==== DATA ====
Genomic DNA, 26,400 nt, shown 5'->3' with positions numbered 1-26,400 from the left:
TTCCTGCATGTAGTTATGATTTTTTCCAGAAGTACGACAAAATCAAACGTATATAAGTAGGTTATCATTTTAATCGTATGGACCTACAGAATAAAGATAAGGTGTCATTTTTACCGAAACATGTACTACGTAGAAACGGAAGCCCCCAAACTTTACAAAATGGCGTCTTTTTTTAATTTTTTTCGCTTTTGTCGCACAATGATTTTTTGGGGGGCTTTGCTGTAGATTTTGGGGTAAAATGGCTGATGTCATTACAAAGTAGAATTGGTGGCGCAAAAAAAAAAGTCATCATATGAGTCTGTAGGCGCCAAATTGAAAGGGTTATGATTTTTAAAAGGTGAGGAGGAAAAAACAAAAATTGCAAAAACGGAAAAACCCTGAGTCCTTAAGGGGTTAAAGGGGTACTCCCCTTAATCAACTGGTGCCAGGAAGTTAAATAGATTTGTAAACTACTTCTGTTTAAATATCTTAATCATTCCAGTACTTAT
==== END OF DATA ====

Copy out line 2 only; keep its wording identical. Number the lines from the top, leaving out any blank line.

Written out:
TTCCTGCATGTAGTTATGATTTTTTCCAGAAGTACGACAAAATCAAACGTATATAAGTAGGTTATCATTTTAATCGTATGGACCTACAGAATAAAGATAAGGTGTCATTTTTACCGAAACATGTACTACGTAGAAACGGAAGCCCCCAAACTTTACAAAATGGCGTCTTTTTTTAATTTTTTTCGCTTTTGTCGCACAATGATTTTTTGGGGGGCTTTGCTGTAGATTTTGGGGTAAAATGGCTGATGTCATTACAAAGTAGAATTGGTGGCGCAAAAAAAAAAGTCATCATATGAGTCTGTAGGCGCCAAATTGAAAGGGTTATGATTTTTAAAAGGTGAGGAGGAAAAAACAAAAATTGCAAAAACGGAAAAACCCTGAGTCCTTAAGGGGTTAAAGGGGTACTCCCCTTAATCAACTGGTGCCAGGAAGTTAAATAGATTTGTAAACTACTTCTGTTTAAATATCTTAATCATTCCAGTACTTAT